On the Wings of Freedom

Sabah Zwein

On the Wings of Freedom

On "Khana Farigha" (Blank Space)

Salman Masalha’s language is characterized by the pushing of the self far from the banal. The language presents itself to the reader, sure of itself, quiet and different. The difference is in the constant orientation that the poet adopts in the work of constructing the poetic expression, which seems ostensibly familiar but in truth is truly striking.

In Masalha’s poetry we feel as though it were a storm wind that is blowing without taking into account what it will leave behind. Salman Masalha’s language is a fortress that he places in face of the tribulations raging all around. He does not describe, but rather states the details of life from within a profound perception in which there are intense emotions mixed with the idea of death, the hidden and the unknown. He does not address the everyday, even if in a quick reading we might think that he adopts this sort of discourse. He goes forth from within a personal and surprising articulation and takes off in order to glide alone in the skies of poetry, equipped with the wings of freedom. He does not belong to any flock and he sounds only his own song. He seeks truth and pursues new fields and when he returns to the forest he finds only an old nest, and even the tree in the forest no longer recognizes him. The love of the journey to the unknown causes death to grow in his wings, cause the search for a woman.

The poet mourns the loss of place and the loss of meaning. When he notices the “dry branch,” he seems to come to the realization of the difficult and bitter reality, as it has not remained the same land and the same place, with the precious memories. This is the reality of death in the homeland, or life in the unknown homeland.

Nostalgia leads the poet to distant realms, to realms that belong to the distant past, to distant memories and a distant heritage. The waves bear him and throw him onto shores of primal sands, and at the same time place him in the erupting nature that never rests for a moment nor reveals his identity to him. “Hidden, like Bedouin love, the winds of madness blew over me, letting me lean on the trunks of palm trees, eternally tied, I would return to the empty desert like one whose entire search is in vain, apart from the faded splendor.”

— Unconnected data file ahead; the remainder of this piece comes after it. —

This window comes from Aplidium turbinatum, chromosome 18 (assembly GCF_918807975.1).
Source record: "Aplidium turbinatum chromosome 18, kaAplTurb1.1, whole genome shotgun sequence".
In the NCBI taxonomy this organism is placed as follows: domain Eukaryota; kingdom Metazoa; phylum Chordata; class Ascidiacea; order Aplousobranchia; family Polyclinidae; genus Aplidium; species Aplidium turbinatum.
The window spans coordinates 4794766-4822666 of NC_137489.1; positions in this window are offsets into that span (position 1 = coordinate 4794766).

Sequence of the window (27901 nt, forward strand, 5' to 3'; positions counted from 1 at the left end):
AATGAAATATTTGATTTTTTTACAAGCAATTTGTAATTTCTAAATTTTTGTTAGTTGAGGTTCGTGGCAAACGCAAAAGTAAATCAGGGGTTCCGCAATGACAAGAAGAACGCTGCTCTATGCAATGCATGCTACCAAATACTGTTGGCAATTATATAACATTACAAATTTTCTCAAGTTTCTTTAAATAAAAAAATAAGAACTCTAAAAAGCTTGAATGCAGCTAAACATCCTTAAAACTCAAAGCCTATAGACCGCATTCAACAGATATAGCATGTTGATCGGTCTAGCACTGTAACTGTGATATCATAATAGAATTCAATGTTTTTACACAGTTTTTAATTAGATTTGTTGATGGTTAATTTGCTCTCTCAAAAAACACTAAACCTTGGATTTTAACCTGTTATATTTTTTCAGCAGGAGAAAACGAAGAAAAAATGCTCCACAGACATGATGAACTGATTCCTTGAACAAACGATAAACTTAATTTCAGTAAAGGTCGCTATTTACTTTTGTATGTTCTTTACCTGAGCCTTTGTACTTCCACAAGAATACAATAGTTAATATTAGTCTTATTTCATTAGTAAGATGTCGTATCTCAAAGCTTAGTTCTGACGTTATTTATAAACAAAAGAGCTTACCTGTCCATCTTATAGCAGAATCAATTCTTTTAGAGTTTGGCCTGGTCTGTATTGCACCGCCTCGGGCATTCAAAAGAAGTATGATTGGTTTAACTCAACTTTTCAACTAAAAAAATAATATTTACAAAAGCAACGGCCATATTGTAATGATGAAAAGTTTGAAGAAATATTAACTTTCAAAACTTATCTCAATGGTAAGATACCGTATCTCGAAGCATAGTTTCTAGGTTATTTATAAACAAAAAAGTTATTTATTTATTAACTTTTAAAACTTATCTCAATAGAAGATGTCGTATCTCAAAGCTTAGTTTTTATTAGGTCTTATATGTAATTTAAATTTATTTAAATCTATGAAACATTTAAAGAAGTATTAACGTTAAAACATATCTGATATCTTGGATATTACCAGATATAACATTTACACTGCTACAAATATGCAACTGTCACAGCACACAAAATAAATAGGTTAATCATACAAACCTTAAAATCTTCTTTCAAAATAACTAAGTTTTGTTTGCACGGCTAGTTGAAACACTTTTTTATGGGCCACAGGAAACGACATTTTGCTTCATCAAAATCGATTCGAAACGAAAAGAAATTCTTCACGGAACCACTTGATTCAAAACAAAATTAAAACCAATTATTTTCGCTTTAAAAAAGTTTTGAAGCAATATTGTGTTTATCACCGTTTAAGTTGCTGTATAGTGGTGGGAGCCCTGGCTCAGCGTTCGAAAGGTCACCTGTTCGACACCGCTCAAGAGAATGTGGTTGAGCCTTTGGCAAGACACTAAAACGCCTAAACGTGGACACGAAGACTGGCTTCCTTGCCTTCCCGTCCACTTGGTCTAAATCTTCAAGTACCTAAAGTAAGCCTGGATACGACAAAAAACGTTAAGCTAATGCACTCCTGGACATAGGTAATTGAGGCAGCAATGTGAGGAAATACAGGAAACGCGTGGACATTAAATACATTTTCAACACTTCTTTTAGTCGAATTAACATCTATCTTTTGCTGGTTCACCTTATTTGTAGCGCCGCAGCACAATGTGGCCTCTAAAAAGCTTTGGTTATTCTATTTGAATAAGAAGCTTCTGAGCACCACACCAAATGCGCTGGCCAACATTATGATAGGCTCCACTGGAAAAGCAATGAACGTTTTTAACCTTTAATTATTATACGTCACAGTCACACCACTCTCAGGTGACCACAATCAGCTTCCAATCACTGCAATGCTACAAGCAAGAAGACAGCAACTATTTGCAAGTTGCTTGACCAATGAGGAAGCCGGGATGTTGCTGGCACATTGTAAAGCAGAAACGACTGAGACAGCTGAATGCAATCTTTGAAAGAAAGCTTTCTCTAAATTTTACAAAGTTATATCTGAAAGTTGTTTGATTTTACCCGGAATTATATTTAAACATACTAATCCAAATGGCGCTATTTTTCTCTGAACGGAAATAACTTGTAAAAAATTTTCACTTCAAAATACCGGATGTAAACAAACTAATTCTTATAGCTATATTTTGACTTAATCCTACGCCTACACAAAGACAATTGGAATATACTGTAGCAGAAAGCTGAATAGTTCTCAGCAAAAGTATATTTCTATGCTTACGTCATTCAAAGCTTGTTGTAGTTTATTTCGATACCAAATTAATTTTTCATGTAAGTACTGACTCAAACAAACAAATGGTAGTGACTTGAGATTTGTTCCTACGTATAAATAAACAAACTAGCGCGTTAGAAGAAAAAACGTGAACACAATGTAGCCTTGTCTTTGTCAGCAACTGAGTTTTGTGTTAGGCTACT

If the writing of poetry cannot be devoid of nostalgia, and every poet expresses this in his own way, then Masalha serves it up with a light hand. He writes his nostalgia in a realistic way by means of presenting the idea in clear words and sentences and with great economy. He does not go on at length, and he keeps away from whining. He relies on his roots, dreams about them and it appears that he is burning with longing for those roots.

At the same time, Maslha lives the present. Ostensibly, he seems not to care. Is this really the case? Even though it appears that he is free of this flood, often stream of feeling flow from him that suffice to set the landscapes around him on fire. At the same time, he takes care to control his language so that it will not deviate from the fortress he has built for himself, so that the language will continue to reside within the wall of beauty that is carved in a sensitive way. “As I lie on my back with nothing beneath me to protect me from my sorrow, I cannot see above me anything but the night I have brought down, shards of ancient countries at my feet. If I come to build the house of our love in you, keep the house and be.”

Published in: An-Nahar, Beirut,June 26, 2002